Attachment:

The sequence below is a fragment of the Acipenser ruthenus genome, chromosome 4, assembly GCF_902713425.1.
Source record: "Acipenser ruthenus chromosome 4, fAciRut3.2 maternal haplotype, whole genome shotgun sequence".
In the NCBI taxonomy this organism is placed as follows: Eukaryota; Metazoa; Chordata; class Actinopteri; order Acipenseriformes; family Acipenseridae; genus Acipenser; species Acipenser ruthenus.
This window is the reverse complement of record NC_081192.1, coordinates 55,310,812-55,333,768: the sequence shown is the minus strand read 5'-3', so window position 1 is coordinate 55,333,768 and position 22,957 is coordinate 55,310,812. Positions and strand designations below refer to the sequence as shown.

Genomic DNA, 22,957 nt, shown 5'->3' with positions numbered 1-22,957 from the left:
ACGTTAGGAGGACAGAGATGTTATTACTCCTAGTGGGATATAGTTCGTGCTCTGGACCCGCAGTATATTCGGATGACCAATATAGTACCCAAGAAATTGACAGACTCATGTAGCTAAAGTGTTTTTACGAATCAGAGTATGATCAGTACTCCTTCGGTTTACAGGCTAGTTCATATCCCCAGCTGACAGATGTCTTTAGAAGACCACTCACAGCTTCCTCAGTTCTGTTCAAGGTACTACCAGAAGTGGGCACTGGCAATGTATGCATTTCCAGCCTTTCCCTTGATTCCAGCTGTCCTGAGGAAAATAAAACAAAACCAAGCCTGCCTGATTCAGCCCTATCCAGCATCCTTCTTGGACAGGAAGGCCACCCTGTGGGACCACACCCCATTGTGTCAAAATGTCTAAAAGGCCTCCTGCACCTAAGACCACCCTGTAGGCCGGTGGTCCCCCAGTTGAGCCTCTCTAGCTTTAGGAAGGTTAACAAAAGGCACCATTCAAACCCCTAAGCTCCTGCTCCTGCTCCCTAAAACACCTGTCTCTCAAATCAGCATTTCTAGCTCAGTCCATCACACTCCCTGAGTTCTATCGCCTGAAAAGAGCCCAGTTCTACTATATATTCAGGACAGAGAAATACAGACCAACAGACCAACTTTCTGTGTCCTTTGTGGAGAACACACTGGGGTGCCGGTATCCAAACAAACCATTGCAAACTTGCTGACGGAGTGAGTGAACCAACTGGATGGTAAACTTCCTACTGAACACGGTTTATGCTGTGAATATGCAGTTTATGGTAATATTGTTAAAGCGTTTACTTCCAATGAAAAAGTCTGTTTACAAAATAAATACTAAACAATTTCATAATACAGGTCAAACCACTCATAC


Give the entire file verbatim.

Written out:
The sequence below is a fragment of the Acipenser ruthenus genome, chromosome 4, assembly GCF_902713425.1.
Source record: "Acipenser ruthenus chromosome 4, fAciRut3.2 maternal haplotype, whole genome shotgun sequence".
In the NCBI taxonomy this organism is placed as follows: Eukaryota; Metazoa; Chordata; class Actinopteri; order Acipenseriformes; family Acipenseridae; genus Acipenser; species Acipenser ruthenus.
This window is the reverse complement of record NC_081192.1, coordinates 55,310,812-55,333,768: the sequence shown is the minus strand read 5'-3', so window position 1 is coordinate 55,333,768 and position 22,957 is coordinate 55,310,812. Positions and strand designations below refer to the sequence as shown.

Genomic DNA, 22,957 nt, shown 5'->3' with positions numbered 1-22,957 from the left:
ACGTTAGGAGGACAGAGATGTTATTACTCCTAGTGGGATATAGTTCGTGCTCTGGACCCGCAGTATATTCGGATGACCAATATAGTACCCAAGAAATTGACAGACTCATGTAGCTAAAGTGTTTTTACGAATCAGAGTATGATCAGTACTCCTTCGGTTTACAGGCTAGTTCATATCCCCAGCTGACAGATGTCTTTAGAAGACCACTCACAGCTTCCTCAGTTCTGTTCAAGGTACTACCAGAAGTGGGCACTGGCAATGTATGCATTTCCAGCCTTTCCCTTGATTCCAGCTGTCCTGAGGAAAATAAAACAAAACCAAGCCTGCCTGATTCAGCCCTATCCAGCATCCTTCTTGGACAGGAAGGCCACCCTGTGGGACCACACCCCATTGTGTCAAAATGTCTAAAAGGCCTCCTGCACCTAAGACCACCCTGTAGGCCGGTGGTCCCCCAGTTGAGCCTCTCTAGCTTTAGGAAGGTTAACAAAAGGCACCATTCAAACCCCTAAGCTCCTGCTCCTGCTCCCTAAAACACCTGTCTCTCAAATCAGCATTTCTAGCTCAGTCCATCACACTCCCTGAGTTCTATCGCCTGAAAAGAGCCCAGTTCTACTATATATTCAGGACAGAGAAATACAGACCAACAGACCAACTTTCTGTGTCCTTTGTGGAGAACACACTGGGGTGCCGGTATCCAAACAAACCATTGCAAACTTGCTGACGGAGTGAGTGAACCAACTGGATGGTAAACTTCCTACTGAACACGGTTTATGCTGTGAATATGCAGTTTATGGTAATATTGTTAAAGCGTTTACTTCCAATGAAAAAGTCTGTTTACAAAATAAATACTAAACAATTTCATAATACAGGTCAAACCACTCATAC